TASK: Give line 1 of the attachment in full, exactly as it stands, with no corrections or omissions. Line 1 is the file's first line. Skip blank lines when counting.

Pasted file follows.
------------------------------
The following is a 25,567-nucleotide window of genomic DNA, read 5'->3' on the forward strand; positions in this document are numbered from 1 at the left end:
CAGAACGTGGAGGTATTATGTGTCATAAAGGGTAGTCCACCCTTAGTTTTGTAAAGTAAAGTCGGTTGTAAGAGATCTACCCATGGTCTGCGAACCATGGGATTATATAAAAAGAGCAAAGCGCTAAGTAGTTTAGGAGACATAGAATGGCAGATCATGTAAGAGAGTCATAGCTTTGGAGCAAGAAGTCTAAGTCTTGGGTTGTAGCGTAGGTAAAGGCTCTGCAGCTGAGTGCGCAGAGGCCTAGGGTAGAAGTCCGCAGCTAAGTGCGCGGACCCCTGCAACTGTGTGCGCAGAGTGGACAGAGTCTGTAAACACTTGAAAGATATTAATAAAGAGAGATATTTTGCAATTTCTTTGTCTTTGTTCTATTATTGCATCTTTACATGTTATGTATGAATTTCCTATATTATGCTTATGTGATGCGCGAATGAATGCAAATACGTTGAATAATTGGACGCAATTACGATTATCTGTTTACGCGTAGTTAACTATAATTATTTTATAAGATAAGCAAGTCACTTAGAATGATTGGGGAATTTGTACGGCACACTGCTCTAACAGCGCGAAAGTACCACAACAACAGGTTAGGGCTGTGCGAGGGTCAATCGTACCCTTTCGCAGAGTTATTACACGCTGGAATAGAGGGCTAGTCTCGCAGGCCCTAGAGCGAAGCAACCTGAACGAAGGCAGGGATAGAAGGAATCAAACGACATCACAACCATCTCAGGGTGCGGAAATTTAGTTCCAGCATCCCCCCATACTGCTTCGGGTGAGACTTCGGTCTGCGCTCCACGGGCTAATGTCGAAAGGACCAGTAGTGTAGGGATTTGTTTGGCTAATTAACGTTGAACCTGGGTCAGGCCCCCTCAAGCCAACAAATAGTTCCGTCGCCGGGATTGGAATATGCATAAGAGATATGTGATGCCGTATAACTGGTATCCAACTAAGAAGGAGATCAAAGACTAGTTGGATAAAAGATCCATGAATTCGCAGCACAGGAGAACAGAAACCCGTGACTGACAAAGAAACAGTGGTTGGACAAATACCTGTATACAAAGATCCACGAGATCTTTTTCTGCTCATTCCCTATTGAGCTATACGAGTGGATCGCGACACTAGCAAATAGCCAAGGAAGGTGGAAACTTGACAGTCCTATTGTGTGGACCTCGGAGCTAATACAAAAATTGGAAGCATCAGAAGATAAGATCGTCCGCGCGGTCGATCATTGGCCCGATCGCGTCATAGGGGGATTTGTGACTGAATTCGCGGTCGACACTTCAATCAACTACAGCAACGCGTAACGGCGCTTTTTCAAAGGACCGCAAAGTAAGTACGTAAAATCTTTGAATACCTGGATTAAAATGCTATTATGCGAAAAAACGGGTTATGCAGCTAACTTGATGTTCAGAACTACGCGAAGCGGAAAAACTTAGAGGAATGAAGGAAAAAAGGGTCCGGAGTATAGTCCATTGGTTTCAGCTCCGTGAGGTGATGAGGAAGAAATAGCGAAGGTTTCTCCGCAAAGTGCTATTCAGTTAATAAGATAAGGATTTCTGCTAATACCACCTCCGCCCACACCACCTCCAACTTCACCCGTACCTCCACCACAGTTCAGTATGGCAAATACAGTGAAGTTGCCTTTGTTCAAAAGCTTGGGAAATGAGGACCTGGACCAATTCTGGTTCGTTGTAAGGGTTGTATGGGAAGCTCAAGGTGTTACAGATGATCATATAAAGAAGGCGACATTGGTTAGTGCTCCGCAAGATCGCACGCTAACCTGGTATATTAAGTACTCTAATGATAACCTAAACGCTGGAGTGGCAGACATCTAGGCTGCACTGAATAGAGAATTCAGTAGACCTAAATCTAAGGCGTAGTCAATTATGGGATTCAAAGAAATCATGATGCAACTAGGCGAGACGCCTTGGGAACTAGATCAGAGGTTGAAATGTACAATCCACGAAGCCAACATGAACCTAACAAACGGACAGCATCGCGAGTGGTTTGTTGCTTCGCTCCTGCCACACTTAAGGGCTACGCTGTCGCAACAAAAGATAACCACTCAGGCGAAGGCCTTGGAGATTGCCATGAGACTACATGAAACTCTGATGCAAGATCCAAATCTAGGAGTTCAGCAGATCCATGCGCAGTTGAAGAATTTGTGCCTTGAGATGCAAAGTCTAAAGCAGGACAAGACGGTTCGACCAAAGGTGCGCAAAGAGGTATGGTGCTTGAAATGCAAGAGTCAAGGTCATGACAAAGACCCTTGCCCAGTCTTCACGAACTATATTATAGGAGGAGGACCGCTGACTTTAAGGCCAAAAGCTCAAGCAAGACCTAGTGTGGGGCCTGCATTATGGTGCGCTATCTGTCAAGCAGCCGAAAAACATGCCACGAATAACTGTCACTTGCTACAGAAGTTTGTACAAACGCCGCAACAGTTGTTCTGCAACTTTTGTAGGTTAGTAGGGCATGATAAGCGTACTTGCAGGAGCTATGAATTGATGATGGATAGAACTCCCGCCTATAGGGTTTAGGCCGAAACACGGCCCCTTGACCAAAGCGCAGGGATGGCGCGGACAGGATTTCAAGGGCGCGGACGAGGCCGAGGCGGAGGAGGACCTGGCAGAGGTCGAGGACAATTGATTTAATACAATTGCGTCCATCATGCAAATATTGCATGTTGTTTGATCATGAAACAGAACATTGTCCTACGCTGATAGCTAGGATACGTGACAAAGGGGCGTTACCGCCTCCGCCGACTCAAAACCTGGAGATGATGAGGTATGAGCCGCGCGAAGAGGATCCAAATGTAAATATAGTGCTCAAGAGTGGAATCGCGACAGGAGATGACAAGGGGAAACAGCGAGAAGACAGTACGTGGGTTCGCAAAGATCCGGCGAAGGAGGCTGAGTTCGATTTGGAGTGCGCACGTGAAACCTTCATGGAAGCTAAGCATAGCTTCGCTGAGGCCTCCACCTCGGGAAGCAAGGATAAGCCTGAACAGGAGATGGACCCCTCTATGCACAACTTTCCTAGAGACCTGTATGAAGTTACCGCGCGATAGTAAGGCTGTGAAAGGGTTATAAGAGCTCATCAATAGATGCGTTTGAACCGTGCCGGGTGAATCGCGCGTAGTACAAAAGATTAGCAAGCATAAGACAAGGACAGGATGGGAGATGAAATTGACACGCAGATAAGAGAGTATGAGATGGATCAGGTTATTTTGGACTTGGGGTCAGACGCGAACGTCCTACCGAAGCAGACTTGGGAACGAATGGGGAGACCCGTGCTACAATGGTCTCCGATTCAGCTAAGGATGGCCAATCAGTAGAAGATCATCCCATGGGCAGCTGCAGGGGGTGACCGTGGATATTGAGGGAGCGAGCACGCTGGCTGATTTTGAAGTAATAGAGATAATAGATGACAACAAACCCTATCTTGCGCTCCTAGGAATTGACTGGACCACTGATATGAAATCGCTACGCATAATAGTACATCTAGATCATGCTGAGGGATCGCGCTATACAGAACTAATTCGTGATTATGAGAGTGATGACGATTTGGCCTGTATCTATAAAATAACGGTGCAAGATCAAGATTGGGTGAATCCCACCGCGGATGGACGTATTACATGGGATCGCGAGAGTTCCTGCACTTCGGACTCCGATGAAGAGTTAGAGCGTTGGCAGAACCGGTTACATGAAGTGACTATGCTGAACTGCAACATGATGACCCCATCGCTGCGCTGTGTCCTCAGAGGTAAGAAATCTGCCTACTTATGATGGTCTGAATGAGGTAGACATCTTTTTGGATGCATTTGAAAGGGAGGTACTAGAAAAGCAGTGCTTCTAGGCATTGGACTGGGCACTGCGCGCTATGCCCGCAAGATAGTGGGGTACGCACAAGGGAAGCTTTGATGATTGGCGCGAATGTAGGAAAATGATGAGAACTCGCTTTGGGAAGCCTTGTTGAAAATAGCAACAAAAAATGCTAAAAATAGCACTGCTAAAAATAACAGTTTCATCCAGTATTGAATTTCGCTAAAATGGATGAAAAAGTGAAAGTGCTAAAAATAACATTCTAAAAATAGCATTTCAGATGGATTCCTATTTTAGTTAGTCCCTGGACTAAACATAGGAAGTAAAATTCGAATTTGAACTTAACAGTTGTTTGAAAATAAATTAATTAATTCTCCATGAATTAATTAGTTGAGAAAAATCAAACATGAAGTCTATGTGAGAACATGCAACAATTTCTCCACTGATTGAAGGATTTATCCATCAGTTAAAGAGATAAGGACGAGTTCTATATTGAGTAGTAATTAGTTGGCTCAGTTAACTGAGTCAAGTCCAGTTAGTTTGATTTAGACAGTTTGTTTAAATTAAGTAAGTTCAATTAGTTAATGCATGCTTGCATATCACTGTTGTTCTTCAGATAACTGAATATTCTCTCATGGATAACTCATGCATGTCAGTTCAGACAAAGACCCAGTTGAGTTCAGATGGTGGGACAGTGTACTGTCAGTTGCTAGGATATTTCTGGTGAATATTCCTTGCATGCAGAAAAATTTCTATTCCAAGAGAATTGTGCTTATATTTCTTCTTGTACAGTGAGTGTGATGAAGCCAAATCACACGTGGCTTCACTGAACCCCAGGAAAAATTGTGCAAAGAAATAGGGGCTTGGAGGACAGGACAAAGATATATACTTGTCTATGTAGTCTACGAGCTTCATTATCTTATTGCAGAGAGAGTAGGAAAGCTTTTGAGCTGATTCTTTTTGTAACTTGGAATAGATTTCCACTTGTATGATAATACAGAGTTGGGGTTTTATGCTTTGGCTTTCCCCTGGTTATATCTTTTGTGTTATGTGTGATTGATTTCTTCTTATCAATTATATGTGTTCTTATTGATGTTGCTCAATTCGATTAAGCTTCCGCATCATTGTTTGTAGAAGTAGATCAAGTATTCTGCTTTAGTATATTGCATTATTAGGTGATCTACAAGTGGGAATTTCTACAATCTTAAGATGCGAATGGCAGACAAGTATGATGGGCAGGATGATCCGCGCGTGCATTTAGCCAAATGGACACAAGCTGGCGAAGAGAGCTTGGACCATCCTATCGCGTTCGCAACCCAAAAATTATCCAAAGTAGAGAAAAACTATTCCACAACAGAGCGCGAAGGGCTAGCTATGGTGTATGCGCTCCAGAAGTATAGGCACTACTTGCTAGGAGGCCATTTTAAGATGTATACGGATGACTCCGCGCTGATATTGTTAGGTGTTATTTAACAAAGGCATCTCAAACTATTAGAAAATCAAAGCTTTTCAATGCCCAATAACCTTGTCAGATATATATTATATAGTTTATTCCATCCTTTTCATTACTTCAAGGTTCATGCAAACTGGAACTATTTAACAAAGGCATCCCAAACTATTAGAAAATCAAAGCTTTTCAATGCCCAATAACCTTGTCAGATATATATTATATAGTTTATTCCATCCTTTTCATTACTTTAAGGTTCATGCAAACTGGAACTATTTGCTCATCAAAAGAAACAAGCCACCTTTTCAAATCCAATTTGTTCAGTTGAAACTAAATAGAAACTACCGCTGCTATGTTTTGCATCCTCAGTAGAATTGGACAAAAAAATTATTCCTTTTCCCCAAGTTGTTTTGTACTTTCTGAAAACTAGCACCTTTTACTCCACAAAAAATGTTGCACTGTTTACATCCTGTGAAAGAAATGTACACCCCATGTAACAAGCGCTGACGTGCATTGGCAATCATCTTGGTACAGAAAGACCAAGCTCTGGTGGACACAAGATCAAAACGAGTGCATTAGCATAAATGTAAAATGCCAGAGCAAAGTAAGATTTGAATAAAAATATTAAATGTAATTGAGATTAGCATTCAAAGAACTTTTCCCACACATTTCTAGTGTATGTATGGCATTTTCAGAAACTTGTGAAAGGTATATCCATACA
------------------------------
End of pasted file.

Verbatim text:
The following is a 25,567-nucleotide window of genomic DNA, read 5'->3' on the forward strand; positions in this document are numbered from 1 at the left end: